Insurance Cases In Federal Court

Weatherford insurance lawyers will usually try to keep their lawsuits in the local State and County courts. Insurance companies will try to have the cases removed to Federal Court.
The United States District Court in McAllen, Texas, issued a ruling on September 17, 2013, in the case styled, Guerrero Investments LLC v. American States Insurance Company, et al, wherein the defendants had the case removed to Federal Court and the plaintiffs tried to have the case remanded to State Court.
Here is what the case tells us.
Plaintiff’s Original Petition alleges that it owns six properties in Hidalgo County that are insured by a policy with American States, America First, and American Economy (the “Defendant Insurers”). On an undisclosed date, the properties “sustained covered losses in the form of windstorm, hailstorm, and water damages resulting there from, including damage to the architectural finishes of the properties.” Plaintiff reported the losses to the Defendant Insurers and alleges that “despite the fact that all conditions precedent to Plaintiff’s recovery have occurred and/or have been performed, the Defendant Insurers have failed and refused to pay Plaintiff a just amount in accordance with their contractual obligations, agreements, and representations.” The only reference to Defendant Mason in the “Facts” section of Plaintiff’s pleading is the allegation that the Defendant Insurers and Mason “and/or its agents committed the actions alleged against Plaintiff in this complaint.” Plaintiff brings claims against the Defendant Insurers for breach of contract and breach of the duty of good faith and fair dealing, and against all Defendants for violations of the Texas Deceptive Trade Practices Act (“DTPA”) and Texas Insurance Code, and for conspiracy. The damages sought by Plaintiff include statutory penalties, punitive damages, and attorney’s fees. Defendants removed the case from state court on the grounds that the Court has diversity jurisdiction over the action, in that the amount in controversy exceeds $75,000, exclusive of interest and costs, and is between citizens of different States absent the improper joinder of non-diverse Defendant Mason. Upon consideration of the record, in light of the relevant law, the Court found that the Motion must be denied for the following reasons.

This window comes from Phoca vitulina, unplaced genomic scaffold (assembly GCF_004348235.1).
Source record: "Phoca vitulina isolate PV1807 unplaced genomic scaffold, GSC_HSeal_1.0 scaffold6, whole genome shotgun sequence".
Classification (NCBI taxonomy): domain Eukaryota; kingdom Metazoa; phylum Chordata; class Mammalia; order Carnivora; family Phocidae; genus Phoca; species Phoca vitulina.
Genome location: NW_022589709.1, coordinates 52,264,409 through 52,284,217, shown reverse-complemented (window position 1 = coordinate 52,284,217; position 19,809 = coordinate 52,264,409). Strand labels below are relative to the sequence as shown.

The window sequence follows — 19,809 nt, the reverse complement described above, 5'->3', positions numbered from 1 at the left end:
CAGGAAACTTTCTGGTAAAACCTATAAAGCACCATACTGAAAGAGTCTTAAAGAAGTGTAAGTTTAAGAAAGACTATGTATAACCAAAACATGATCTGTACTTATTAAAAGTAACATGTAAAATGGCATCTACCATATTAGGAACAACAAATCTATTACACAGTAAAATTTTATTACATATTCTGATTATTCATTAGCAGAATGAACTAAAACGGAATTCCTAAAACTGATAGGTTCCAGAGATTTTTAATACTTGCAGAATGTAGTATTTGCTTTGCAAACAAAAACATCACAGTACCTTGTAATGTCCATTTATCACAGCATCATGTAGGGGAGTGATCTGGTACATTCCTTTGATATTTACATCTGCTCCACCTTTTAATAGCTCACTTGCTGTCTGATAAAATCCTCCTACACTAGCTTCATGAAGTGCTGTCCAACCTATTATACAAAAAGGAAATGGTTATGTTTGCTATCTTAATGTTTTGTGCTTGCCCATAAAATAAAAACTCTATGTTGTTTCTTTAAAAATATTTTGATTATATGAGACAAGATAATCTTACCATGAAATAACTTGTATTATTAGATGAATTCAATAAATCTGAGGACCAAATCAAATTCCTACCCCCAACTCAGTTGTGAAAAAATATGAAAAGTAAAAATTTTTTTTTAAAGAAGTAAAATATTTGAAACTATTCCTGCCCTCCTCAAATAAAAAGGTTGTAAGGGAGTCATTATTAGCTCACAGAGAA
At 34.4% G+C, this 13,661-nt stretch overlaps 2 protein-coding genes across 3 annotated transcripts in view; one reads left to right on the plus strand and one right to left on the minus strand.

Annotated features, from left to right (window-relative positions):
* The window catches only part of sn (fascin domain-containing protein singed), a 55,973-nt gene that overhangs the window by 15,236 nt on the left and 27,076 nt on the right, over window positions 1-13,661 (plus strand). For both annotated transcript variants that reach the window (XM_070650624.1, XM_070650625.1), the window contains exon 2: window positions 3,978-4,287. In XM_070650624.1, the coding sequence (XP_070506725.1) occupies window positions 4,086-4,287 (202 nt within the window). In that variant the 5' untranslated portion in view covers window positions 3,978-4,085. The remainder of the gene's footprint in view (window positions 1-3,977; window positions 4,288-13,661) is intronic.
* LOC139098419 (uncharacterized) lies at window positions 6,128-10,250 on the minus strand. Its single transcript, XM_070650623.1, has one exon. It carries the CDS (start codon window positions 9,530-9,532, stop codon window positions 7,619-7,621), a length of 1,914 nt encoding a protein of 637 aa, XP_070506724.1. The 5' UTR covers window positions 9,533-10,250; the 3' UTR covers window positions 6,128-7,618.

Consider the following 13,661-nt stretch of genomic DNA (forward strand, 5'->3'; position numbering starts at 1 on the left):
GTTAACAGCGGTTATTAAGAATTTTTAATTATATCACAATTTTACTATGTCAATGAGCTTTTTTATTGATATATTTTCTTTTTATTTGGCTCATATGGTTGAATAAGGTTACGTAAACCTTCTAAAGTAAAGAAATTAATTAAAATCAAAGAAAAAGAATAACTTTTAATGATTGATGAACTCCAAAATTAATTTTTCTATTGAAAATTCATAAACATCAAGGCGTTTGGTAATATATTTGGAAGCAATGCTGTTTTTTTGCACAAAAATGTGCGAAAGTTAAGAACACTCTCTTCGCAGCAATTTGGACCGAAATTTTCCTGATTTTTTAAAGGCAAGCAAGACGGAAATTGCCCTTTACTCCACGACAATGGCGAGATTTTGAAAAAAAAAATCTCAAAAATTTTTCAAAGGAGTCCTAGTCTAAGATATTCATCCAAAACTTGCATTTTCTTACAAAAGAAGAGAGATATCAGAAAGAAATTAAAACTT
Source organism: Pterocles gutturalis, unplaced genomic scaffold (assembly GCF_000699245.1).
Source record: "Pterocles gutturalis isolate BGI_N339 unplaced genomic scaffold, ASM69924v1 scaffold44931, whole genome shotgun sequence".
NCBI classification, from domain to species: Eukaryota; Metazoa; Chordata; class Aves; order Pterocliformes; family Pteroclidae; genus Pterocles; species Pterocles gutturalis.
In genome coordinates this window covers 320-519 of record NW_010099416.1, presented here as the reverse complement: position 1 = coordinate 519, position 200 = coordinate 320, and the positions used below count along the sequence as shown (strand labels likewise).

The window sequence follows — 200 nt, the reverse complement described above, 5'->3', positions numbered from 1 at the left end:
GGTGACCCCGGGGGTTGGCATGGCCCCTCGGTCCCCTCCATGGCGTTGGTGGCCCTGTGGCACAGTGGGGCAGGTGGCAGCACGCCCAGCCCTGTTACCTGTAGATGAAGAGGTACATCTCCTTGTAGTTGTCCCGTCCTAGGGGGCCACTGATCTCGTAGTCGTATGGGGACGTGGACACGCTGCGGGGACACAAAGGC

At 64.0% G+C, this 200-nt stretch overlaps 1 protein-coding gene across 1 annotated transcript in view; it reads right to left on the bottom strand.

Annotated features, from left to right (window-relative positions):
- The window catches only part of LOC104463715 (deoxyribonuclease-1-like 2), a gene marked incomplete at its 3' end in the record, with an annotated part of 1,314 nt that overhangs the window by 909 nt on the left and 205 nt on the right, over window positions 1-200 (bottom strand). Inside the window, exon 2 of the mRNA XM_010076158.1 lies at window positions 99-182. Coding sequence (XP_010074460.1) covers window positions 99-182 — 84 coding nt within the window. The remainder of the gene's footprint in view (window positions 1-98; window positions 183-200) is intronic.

It is well-settled that “to determine whether jurisdiction is present for removal, the court must consider the claims in the state court petition as they existed at the time of removal.” Plaintiff does not dispute that the requisite amount in controversy exists, and the Court finds that it is facially apparent from Plaintiff’s original pleading that such amount exceeds the $75,000 jurisdictional minimum. “In addition to policy limits and potential attorney’s fees, items to be considered in ascertaining the amount in controversy when the insurer could be liable for those sums under state law are inter alia penalties, statutory damages, and punitive damages….”. Plaintiff also does not dispute that absent the joinder of Mason, complete diversity of citizenship would exist. The Fifth Circuit has recognized two ways to establish improper joinder: (1) actual fraud in the pleading of jurisdictional facts, or (2) inability of the plaintiff to establish a cause of action against the non-diverse party in state court. Defendants have not claimed any actual fraud; therefore, this Court’s inquiry was limited to whether a reasonable basis exists for predicting that Plaintiff might be able to recover against non-diverse Defendant Mason. “This means that there must be a reasonable possibility of recovery, not merely a theoretical one.” “Whether the plaintiff has stated a valid state law cause of action depends upon and is tied to the factual fit between the plaintiff’s allegations and the pleaded theory of recovery.” The Court agreed with Defendants that Plaintiff’s Original Petition does not identify a reasonable basis for recovery against Mason. The “Facts” section of the pleading makes no allegation specific to this Mason, and the sections setting forth Plaintiff’s causes of action against Mason amount to no more than conclusory recitations of the elements of Plaintiff’s DTPA, Insurance Code, and conspiracy claims. In other words, Plaintiff’s allegations lack the required “factual fit.” The Court therefore found that Mason’s joinder in this suit was improper and that it must be dismissed as a party, and that the Court has diversity jurisdiction over the action.